Upgrade work at Prescot Railway Station completed A special event to mark the completion of a major improvement works programme to upgrade facilities and improve access at Prescot railway station has recently taken place. The work started in June 2020 and continued throughout the COVID-19 pandemic. Representatives from key stakeholders including Knowsley Council, Liverpool City Region Combined Authority, Northern, Network Rail, Seed Architects and The Input Group gathered to watch Metro Mayor Steve Rotheram unveil a commemorative plaque alongside Cllr Graham Morgan, the leader of Knowsley Council officially launching the new look station. The station now boasts a new lift shaft on each platform, a modern refurbished ticket office, new fully accessible toilet facilities and enhanced lighting and signage throughout the station. The car park has also been

remodelled to include a dedicated drop-off area as well as new secure cycle parking and it has been fully resurfaced. These upgrades have made the station fully accessible with step free access between the car park, the station platforms and station facilities. Customers will also find new information screens, platform seating and a new platform shelter. In addition, Bridge Road, outside of the station has also been fully resurfaced. As well as creating a warmer welcome to the railway station and the town itself, these improvements will also help to provide an easier connection between the station and Prescot town centre. Alongside the railway station improvements, there has also been a major upgrade of the public realm along Eccleston Street, new illumination at St Mary’s Church and new bespoke wayfinding signs installed across the town centre. Bespoke gateway

artworks were also installed at the main entries and exits to the town earlier this month. Prescot has also been selected as a High Street Heritage Action Zone, which will see major investment from Knowsley Council and Historic England to repair and restore historic buildings and space in the town centre. The work is directly supported by the Liverpool City Region Combined Authority as part of the wider Shakespeare North Rail Interchange Prescot scheme. Metro Mayor Steve Rotheram said: “I was first elected on a pledge to leave no area behind and I’m really proud of everything we’ve done to help get Prescot on the up again. Between the £10m we’ve invested in Shakespeare North and £8m in additional public realm improvements, including upgrades at the station and are already seeing real progress, with Combined Authority and Knowsley Council funding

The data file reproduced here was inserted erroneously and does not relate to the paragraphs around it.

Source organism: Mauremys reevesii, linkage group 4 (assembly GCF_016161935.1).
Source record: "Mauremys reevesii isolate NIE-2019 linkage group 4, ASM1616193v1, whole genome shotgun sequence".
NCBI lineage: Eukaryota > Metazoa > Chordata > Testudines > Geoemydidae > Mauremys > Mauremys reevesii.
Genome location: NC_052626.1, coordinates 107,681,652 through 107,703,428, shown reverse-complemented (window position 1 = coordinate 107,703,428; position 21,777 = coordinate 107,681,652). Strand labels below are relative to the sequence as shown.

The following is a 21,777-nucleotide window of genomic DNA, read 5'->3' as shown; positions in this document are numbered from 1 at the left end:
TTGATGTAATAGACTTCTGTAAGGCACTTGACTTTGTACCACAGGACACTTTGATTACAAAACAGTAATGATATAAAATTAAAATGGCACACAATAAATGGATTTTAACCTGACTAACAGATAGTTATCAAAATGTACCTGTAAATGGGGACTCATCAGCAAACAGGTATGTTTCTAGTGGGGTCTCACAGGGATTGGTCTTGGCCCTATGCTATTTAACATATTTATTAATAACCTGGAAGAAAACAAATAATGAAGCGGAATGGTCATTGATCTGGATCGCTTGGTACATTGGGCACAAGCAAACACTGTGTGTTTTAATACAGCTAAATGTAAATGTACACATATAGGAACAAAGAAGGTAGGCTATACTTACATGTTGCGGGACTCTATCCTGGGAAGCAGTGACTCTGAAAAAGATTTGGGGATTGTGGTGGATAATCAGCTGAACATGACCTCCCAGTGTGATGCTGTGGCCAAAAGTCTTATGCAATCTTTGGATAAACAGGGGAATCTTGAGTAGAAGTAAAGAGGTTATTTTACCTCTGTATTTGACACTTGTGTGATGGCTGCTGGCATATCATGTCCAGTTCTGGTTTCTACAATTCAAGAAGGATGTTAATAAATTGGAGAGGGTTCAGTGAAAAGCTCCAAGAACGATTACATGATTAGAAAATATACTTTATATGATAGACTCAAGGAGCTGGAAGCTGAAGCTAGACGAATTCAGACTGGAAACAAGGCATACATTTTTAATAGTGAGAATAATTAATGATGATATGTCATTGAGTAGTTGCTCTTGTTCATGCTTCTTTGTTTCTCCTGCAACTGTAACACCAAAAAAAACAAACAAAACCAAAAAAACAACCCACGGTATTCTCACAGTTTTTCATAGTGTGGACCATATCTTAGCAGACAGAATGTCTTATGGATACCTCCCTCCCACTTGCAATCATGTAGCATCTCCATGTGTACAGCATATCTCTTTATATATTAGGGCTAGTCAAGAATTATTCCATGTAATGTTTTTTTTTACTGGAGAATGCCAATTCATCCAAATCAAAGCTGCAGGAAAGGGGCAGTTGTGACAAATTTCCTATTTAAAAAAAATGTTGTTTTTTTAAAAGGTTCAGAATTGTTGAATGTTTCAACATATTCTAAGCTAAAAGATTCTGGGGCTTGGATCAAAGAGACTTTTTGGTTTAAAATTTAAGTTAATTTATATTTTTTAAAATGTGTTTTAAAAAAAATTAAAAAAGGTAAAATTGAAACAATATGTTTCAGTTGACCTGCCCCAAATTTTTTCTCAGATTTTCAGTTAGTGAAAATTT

acting as a catalyst for further regeneration. “Giving people a proper, decent alternative to the car for getting about is vital in doing our bit to tackle climate change. It’s why I’m so committed to building an integrated Londonstyle transport system that makes it quick, cheap and easy for people to get about,

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whether they’re on their bike, the bus or the train. “It’s always fantastic to be here because it means that all of our hard work and investment has paid off. I’m sure Prescot will only be seeing more and more visitors in the coming years so I hope they’ll appreciate all of these upgrades!”

6 July 2021


Bringing history alive True Crime 1621: Prescot’s Court Leet Archives are an invaluable source of information relating to the past and the history of the local area and community. Did you know this includes holding details on historic misdemeanours and more serious crimes committed within our communities in the past? Due to the sensitive nature of criminal and family court records, 20th and 21st century records are closed to researchers for up to 100 years. However, we do have access to some of the records of Prescot’s ancient Court Leet. The history of Prescot’s Court Leet goes back to the time of Henry VI, who gifted the Manor and Rectory of Prescot to Cambridge University to establish a College in 1445 – later to become King’s College, Cambridge. With the College taking responsibility for the administration of the town, a Steward was appointed to act on its behalf. The Royal Charter was granted on 1st September 1447. This gave Prescot independence from the Sherriff’s Hundred Court and a degree of selfgovernment through the Court Leet. The Court Leet met twice a year within a month after Easter and Michaelmas. Under the Steward and Deputy, it dealt with land transfers, weights and measures and offences such as intoxication, breach of the peace, affray, quarrelling, scolding and eavesdropping, as well as punishing those who contravened town regulations. Court business was recorded in the official records – the Prescot Court Rolls. Meetings would be announced in the Church, the Market Place, or both, prior to the meeting. On the morning of the Court, the market bell would be rung at 8:00am and the Town Crier would call out: ‘Oyez! Oyez! Oyez!1 All manner of persons which are resident or deciners2 and do owe suit royal to this leet, come in and make your suit and answer to your names, everyone on pain and peril shall ensue’. In addition to the Steward and Deputy, a series of Court Officers supported the operation of the Court. The Constable was concerned with keeping law and order and the Coroner heard inquests into deaths. The Four Men upheld the rights of the Lord and tenants, for